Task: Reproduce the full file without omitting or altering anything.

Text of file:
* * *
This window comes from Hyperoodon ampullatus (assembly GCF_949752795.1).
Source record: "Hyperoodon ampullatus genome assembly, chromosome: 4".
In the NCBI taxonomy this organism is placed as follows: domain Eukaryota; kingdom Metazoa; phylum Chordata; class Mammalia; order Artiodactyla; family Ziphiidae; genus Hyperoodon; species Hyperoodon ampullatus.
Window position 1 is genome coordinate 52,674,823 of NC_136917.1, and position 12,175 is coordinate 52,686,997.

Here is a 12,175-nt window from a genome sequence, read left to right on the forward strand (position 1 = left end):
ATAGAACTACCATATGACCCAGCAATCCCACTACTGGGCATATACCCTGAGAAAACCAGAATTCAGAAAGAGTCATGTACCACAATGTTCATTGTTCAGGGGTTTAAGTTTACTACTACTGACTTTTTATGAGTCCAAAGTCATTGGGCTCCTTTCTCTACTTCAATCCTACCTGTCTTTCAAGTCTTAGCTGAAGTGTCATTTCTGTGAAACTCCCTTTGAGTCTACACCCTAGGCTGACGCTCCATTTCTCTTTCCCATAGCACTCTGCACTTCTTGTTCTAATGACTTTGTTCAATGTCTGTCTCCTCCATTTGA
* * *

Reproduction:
This window comes from Hyperoodon ampullatus (assembly GCF_949752795.1).
Source record: "Hyperoodon ampullatus genome assembly, chromosome: 4".
In the NCBI taxonomy this organism is placed as follows: domain Eukaryota; kingdom Metazoa; phylum Chordata; class Mammalia; order Artiodactyla; family Ziphiidae; genus Hyperoodon; species Hyperoodon ampullatus.
Window position 1 is genome coordinate 52,674,823 of NC_136917.1, and position 12,175 is coordinate 52,686,997.

Here is a 12,175-nt window from a genome sequence, read left to right on the forward strand (position 1 = left end):
ATAGAACTACCATATGACCCAGCAATCCCACTACTGGGCATATACCCTGAGAAAACCAGAATTCAGAAAGAGTCATGTACCACAATGTTCATTGTTCAGGGGTTTAAGTTTACTACTACTGACTTTTTATGAGTCCAAAGTCATTGGGCTCCTTTCTCTACTTCAATCCTACCTGTCTTTCAAGTCTTAGCTGAAGTGTCATTTCTGTGAAACTCCCTTTGAGTCTACACCCTAGGCTGACGCTCCATTTCTCTTTCCCATAGCACTCTGCACTTCTTGTTCTAATGACTTTGTTCAATGTCTGTCTCCTCCATTTGA